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The Facts About Our Work In Newark
The rancor about education in Newark is getting incrementally more inflammatory and Sunday, a line was crossed in the blogosphere. Bob Braun’s piece, Newark: 700 teachers may be laid off, many replaced by TFA is full of toxic inaccuracies that have the potential to damage trust among parties who must continue to be in dialogue in order to reach real solutions for students and teachers alike. I was moved to reply because this kind of rumor spreading, this insistence of stringing together unrelated vignettes into conspiracy theories, is exactly the undercurrent compromising our ability to move forward to a place where children in New Jersey are our first priority and as a result, are equally equipped to pursue college or career options.
To work on behalf of kids, we have to believe and act as if the facts matter. In that spirit, for everyone committed to understanding the complexities of education and its associated policies and processes, five truths from Teach For America-New Jersey:
- Newark Public Schools has not confirmed a number of openings for the upcoming 2014-15 school year, or how many TFA teachers they may want to consider. As the executive director managing the pipeline of available teachers from TFA, I can tell you it will be nowhere near 300 as claimed. There are currently 65 TFA teachers in NPS schools (48 in their first year, 17 in their second year). Based on previous conversations with the district we were anticipating providing up to 40 TFA candidates for NPS in the coming year, a small percentage of the new teachers they were anticipating hiring. The overwhelming majority of new teachers in NPS this school year, fully 80%, came from sources other than TFA. No one, NPS or hiring principal, is under any obligation to hire candidates coming through TFA next year or any year. Principals interview TFA teachers along with all other candidates and make their decisions based on what is best for their schools. Layoffs at the district level affect all district employees, including TFA teachers.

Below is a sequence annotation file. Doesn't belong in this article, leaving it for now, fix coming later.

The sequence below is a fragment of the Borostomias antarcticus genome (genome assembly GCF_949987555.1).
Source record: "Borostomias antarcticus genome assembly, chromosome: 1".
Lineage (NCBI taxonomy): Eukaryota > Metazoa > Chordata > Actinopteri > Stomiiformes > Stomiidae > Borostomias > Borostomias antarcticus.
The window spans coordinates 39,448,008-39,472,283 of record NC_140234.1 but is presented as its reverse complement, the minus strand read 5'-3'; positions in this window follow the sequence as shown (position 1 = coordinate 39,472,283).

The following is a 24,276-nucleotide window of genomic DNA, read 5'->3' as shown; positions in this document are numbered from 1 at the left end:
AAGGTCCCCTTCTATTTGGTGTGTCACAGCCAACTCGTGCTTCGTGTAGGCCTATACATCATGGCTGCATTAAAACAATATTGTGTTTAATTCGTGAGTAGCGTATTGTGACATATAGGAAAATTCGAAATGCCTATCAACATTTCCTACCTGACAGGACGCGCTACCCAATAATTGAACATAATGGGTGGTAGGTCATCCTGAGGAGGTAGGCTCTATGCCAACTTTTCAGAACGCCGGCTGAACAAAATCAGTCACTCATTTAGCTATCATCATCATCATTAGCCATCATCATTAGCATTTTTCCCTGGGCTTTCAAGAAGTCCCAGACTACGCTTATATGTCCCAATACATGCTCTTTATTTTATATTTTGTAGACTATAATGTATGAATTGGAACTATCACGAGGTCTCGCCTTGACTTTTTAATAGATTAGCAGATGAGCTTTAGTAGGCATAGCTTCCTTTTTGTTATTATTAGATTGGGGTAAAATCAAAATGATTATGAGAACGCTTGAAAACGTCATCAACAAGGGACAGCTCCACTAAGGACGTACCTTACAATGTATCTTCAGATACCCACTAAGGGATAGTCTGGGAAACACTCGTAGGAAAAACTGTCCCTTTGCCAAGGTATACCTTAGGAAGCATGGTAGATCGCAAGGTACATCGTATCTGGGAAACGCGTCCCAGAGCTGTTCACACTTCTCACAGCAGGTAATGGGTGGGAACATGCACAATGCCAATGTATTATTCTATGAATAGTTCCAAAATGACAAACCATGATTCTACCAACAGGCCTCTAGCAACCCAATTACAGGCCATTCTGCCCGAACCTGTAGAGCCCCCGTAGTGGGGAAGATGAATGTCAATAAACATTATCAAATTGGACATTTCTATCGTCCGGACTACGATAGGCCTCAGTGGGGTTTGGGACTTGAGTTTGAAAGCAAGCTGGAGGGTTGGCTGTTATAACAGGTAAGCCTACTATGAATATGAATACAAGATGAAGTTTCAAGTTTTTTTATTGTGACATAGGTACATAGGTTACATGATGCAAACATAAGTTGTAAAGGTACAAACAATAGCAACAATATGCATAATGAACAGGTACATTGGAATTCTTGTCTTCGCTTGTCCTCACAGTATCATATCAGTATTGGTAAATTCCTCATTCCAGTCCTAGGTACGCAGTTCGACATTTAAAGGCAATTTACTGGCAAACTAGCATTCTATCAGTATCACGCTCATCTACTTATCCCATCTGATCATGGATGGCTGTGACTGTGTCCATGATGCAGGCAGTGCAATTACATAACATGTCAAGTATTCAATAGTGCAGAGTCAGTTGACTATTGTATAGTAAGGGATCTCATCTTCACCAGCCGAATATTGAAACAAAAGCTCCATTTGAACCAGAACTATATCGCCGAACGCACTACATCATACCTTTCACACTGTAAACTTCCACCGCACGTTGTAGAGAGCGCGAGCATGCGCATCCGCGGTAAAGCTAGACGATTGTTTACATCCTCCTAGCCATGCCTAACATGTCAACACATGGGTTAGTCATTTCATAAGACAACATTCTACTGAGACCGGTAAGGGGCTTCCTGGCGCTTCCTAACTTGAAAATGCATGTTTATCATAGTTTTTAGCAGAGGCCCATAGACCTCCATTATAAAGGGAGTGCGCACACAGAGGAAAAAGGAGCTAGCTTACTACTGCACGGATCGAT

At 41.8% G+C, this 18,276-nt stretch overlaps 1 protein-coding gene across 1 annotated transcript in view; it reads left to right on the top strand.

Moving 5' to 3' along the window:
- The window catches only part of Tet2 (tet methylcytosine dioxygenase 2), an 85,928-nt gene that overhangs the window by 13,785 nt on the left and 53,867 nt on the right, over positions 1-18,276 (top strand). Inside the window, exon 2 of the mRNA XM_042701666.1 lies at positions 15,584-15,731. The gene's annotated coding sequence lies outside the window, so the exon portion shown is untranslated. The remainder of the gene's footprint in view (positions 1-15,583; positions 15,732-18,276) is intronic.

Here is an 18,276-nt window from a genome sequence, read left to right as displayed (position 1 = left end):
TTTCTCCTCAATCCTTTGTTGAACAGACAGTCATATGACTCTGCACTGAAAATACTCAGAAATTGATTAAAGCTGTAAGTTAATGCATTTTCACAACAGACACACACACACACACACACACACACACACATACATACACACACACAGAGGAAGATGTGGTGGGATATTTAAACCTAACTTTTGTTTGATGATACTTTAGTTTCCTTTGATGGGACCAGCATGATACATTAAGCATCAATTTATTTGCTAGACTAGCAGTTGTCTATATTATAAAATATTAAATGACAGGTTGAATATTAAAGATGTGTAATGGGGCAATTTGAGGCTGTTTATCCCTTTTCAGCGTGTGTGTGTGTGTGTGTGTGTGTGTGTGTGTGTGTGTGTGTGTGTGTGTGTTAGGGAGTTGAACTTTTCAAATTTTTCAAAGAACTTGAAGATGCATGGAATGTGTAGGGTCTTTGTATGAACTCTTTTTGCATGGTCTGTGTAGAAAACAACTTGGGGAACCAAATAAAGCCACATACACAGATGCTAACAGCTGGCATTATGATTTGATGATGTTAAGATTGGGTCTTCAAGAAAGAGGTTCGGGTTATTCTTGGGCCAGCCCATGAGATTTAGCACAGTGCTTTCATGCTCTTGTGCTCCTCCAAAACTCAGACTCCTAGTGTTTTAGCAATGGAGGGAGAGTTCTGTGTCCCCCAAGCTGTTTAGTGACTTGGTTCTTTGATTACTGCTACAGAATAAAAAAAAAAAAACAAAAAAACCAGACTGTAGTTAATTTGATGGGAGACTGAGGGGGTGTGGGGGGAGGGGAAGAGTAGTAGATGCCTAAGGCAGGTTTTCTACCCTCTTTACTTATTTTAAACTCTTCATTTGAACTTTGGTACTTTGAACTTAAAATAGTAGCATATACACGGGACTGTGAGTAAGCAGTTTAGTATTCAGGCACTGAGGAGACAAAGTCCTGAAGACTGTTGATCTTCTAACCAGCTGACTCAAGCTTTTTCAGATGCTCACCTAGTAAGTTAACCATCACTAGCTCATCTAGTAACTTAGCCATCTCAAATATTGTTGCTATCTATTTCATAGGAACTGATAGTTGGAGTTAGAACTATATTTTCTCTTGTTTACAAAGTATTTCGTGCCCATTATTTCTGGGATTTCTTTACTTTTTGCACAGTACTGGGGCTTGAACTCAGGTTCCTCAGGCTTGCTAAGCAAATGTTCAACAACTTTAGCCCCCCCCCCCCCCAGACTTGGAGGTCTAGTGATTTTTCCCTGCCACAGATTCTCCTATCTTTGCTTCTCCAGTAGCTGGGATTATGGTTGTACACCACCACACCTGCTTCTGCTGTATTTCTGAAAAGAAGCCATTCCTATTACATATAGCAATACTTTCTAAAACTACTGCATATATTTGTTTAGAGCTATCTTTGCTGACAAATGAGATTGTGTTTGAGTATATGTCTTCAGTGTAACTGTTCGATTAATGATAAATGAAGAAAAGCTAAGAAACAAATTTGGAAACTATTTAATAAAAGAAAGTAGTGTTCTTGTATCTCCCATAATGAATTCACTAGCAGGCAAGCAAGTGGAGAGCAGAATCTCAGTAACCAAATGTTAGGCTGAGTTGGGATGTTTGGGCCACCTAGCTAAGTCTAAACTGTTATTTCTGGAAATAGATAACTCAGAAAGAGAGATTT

- Teach For America teachers teach in high need schools and are often a desirable talent pipeline for high need subject areas. Certain positions, such as special education, science and math are hard to fill and there is overwhelming demand for additional sources of talent for those roles. Teach For America New Jersey is one such source of talent for principals to consider.
- In 2013, Walton Family Foundation made an announcement regarding a grant to Teach For America-New Jersey. The grant provided financial support to recruit, train and develop 370 teachers over two school years (including the current school year) for both district and charter openings. Positioning this grant announcement which is more than six months old as related in any way to the current school board proceedings is purposefully misleading.
- The size of our corps, which is quoted on our regional website includes placements outside of Newark, including surrounding communities of Passaic, Paterson, Elizabeth, Orange, and Jersey City. Attempts to draw parallels between the number of TFA teachers across New Jersey, and emerging details about the staffing plan at the district level are manipulations of data to suit divisive purposes.
- TFA teachers come from a range of educational and professional backgrounds, and over 70% of our regional alumni remain in education after their two year commitment, including some of Newark’s most celebrated educators and 20 school leaders. One third of our first and second year teachers have roots in New Jersey, including alumni of state schools such as Rutgers, Montclair State University, New Jersey Institute of Technology, and William Paterson University of New Jersey.
Fatimah Burnam Watkins is the Executive Director of Teach For America New Jersey.